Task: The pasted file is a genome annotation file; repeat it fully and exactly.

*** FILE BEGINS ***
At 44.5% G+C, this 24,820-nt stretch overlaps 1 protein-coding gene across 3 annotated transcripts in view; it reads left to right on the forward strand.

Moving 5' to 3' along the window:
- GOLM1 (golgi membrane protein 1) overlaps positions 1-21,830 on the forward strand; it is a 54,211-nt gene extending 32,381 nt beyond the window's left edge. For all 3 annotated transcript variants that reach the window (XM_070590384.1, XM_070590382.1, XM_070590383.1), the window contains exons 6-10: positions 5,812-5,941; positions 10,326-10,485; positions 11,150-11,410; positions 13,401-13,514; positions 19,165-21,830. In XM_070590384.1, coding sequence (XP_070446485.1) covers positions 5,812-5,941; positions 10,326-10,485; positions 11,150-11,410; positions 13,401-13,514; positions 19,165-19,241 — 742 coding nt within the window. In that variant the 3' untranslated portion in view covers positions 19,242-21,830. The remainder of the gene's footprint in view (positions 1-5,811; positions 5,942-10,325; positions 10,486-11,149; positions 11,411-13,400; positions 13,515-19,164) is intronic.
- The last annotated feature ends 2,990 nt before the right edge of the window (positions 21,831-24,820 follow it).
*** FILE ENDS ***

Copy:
At 44.5% G+C, this 24,820-nt stretch overlaps 1 protein-coding gene across 3 annotated transcripts in view; it reads left to right on the forward strand.

Moving 5' to 3' along the window:
- GOLM1 (golgi membrane protein 1) overlaps positions 1-21,830 on the forward strand; it is a 54,211-nt gene extending 32,381 nt beyond the window's left edge. For all 3 annotated transcript variants that reach the window (XM_070590384.1, XM_070590382.1, XM_070590383.1), the window contains exons 6-10: positions 5,812-5,941; positions 10,326-10,485; positions 11,150-11,410; positions 13,401-13,514; positions 19,165-21,830. In XM_070590384.1, coding sequence (XP_070446485.1) covers positions 5,812-5,941; positions 10,326-10,485; positions 11,150-11,410; positions 13,401-13,514; positions 19,165-19,241 — 742 coding nt within the window. In that variant the 3' untranslated portion in view covers positions 19,242-21,830. The remainder of the gene's footprint in view (positions 1-5,811; positions 5,942-10,325; positions 10,486-11,149; positions 11,411-13,400; positions 13,515-19,164) is intronic.
- The last annotated feature ends 2,990 nt before the right edge of the window (positions 21,831-24,820 follow it).